Scheme breakdown: Where is Ireland’s RDP money going?

Ireland leads other member states in terms of its implementation of the Rural Development Programme (RDP), according to the Department of Agriculture, Food and the Marine.

The country currently has the second highest rate of draw-down of EU funds among all member states, the department adds.

The average EU financial rate for draw-down of funds – up to May 31, 2018 – was 33% whereas Ireland’s execution rate was 53%; one of only two countries with over 50% of funds drawn down.

Based on current up-take and projections, the entire budget allocation of some €4 billion for the Rural Development Programme will be spent – which will result in the entire €2.19 billion of EU co-funding being drawn down, the department has said.

Current projections are that the 2014-2020 RDP will require €104.9 million of transitional funding from the next programme, additional to the €4 billion, if implementation of schemes continues at their current level.

It is expected that almost all of the entire €4 billion budget will be spent by the end of 2020, with some spend in 2021.

Under EU regulations governing the programme, funds for multi-annual commitments entered into by the end of 2020 may be claimed up to the end of 2023, according to the department.

RDP spending is also subject to the annual estimates process and budgetary rules, but this should not affect the overall spend and any funds unspent in a year are carried forward to subsequent years.

Schemes expected to exceed their allocation

The following schemes are expected to exceed their indicative allocation, according to department estimates; this will be met from savings in other schemes and from transitional funding.

Areas of Natural Constraint (ANC): The original allocation in the RDP financial Plan was €1.37 billion which included Less Favoured Areas (LFAS) transitional funding.

The additional budget of €75 million (for the three years 2018-20) has increased the allocation to €1.445 billion.

Based on current projections, total spend is expected to be €1.493 billion, which exceeds the allocation by €48 million. Of this, €34 million is attributable to ANC, with the remaining €14 million to LFAs.

The ANC and LFA scheme are annual schemes which are demand-driven. The number of eligible applicants in the last few years equates to a total annual payment greater than that provided for in the the financial plan and this is projected to continue to the end of programme.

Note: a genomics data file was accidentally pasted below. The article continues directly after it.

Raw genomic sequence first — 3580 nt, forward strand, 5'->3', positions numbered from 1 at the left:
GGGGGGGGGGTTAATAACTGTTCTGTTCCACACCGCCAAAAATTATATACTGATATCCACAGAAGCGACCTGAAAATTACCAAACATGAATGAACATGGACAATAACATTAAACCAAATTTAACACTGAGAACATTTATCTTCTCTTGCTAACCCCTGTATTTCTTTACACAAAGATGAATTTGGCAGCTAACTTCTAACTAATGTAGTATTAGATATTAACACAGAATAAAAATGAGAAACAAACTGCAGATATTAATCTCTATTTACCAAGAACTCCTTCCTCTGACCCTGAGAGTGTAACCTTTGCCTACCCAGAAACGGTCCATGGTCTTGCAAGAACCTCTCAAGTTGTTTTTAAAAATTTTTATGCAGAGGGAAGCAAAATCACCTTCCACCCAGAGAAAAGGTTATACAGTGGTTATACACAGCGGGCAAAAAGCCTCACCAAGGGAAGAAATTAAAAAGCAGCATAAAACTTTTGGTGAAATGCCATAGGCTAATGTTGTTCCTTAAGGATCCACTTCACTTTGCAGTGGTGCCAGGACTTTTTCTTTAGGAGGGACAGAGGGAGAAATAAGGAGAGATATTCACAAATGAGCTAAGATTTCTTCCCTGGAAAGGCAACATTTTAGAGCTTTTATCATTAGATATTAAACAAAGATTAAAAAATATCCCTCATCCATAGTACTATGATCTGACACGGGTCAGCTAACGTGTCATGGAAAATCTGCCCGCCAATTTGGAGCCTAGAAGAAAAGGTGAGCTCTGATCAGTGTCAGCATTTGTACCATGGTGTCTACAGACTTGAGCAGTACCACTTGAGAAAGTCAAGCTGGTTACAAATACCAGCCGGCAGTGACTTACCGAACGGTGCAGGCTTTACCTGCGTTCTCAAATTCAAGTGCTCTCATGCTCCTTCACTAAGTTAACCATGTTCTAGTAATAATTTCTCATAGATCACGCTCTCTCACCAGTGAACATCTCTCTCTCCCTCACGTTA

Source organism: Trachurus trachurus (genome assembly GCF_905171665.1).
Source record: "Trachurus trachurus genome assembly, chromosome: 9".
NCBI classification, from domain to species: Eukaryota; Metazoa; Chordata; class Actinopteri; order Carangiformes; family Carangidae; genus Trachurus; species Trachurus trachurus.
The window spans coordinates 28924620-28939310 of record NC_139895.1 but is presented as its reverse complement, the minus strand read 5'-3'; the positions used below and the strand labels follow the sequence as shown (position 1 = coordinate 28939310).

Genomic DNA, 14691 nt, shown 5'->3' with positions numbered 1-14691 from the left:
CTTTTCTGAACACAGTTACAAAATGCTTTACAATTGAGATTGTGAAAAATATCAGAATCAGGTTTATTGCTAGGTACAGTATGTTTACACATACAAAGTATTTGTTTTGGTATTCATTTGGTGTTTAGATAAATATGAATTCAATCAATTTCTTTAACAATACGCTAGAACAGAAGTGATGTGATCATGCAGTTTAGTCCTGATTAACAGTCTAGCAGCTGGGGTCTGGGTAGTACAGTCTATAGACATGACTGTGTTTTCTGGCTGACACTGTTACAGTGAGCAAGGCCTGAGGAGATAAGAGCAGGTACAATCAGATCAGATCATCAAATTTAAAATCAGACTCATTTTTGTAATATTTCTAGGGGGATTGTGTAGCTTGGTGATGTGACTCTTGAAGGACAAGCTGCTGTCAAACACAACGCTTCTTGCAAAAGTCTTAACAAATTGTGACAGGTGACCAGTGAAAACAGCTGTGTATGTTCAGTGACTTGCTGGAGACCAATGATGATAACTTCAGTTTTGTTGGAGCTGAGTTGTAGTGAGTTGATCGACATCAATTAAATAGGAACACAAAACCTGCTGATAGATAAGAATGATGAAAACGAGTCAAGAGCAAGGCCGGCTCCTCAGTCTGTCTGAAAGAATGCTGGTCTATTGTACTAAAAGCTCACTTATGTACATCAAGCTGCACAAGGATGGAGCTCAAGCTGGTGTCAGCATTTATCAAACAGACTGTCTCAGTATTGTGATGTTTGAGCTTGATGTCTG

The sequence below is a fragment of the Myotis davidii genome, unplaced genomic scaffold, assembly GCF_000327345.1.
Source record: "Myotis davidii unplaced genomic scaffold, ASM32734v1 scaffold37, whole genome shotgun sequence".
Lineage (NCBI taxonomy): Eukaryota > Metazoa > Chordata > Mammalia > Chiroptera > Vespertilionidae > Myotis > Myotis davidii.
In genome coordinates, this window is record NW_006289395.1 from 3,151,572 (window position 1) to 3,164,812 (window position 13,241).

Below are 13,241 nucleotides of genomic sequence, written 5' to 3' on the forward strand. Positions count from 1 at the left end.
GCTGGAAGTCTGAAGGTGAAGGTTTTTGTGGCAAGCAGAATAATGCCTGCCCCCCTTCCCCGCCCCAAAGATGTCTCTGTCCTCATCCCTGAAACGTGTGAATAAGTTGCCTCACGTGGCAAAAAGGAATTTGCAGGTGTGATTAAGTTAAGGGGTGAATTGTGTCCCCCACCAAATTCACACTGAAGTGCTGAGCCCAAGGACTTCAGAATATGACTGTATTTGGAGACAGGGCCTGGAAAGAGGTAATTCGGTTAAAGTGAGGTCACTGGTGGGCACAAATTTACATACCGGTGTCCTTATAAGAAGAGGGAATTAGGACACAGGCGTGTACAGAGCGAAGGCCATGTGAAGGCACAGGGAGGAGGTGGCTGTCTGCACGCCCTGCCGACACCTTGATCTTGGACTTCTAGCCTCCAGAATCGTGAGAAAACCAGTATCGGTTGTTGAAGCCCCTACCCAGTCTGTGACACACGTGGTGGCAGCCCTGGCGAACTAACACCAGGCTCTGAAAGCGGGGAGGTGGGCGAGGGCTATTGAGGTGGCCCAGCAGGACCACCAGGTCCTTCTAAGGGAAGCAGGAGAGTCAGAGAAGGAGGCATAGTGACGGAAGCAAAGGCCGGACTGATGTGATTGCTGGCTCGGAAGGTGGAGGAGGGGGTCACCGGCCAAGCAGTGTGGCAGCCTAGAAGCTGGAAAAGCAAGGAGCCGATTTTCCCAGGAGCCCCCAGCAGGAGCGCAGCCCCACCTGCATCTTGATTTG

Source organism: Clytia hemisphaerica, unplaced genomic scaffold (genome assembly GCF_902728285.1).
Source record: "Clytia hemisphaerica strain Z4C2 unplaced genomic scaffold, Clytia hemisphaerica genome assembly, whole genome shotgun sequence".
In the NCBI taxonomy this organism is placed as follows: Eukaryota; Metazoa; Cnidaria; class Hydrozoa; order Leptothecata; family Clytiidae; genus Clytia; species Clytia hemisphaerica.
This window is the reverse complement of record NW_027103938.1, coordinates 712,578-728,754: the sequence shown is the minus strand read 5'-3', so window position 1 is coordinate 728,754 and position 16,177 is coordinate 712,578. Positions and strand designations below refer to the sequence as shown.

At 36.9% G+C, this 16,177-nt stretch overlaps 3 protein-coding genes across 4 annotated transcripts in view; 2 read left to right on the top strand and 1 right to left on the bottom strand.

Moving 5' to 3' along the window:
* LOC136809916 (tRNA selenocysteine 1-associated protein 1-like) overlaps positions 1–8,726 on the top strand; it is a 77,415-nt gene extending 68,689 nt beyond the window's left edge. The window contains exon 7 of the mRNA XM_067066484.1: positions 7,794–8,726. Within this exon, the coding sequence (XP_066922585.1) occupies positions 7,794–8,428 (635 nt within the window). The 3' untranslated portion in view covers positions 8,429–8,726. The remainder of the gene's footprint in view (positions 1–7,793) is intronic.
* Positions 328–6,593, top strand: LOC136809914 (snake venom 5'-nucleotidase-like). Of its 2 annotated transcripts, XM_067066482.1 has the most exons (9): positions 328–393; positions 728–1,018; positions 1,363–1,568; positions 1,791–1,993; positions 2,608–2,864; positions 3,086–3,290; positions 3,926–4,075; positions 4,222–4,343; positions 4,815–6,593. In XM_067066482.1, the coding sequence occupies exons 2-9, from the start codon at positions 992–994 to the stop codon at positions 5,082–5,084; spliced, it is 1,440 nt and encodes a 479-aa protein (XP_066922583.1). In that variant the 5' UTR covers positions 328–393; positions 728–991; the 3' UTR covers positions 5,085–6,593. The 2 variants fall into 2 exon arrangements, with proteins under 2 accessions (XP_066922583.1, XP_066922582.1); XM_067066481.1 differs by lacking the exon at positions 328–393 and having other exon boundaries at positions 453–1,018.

Organic Farming Scheme (OFS): The allocation in the RDP Financial Plan is €56 million over the lifetime of the programme to achieve 62,000ha under organic production.

Based on current projections, the total spend under the scheme is expected to be €66 million with approximately 72,000ha of land under organic production.

Green Low-Carbon Agri-Environment Scheme (GLAS): When GLAS opened it was announced that 50,000 farmers would be allowed into the scheme. The indicative spend of approximately €1.4 billion included a sum of €390 million for the commitments arising from agri-environment measures in the 2007 – 2013 RDP.

The performance target for GLAS, as contained in the RDP, is 50,000 farmers and this was reached in 2017 when the final GLAS 3 participants entered into the scheme.

Schemes not expected to spend their full RDP allocation

As is normal in demand-led voluntary schemes, some are expected to underspend, as follows.

Knowledge Transfer (KT): The commitment at the launch of the scheme provided a budget of €100 million over the lifetime of the programme.

Based on current levels of take-up for 19,000 farmers, the total expenditure under the scheme is expected to be €69 million, the department estimates.

Targeted Advisory Service on Animal Health (TASAH): The allocation in the RDP financial plan is €6 million. However, the spend is expected to be less due to the reduced incidence of BVD and a revised focus of the Johne’s Disease Programme.

Beef Data Genomics Programme (BDGP): The commitment at the launch of BDGP provided a budget of €300 million. Based on current levels of take up for 24,600 farmers, the total expenditure (M1 BDGP Training and M10 BDGP) is expected to be €290 million (including ICBF costs).

Sheep Welfare Scheme: The allocation for the Sheep Welfare Scheme is €25 million per annum or €100 million over four years. Based on current up-take the total projected spend is €20 million each year – working out at 20,000 applicants with two million ewes.

Transitional schemes: The allocation in the RDP financial plan for transitional schemes (AEOS, REPS, TAMSI, ERS, LFAs/DAS) was €637 million.

Based on current projections, the actual spend on transitional schemes is expected to be €599 million.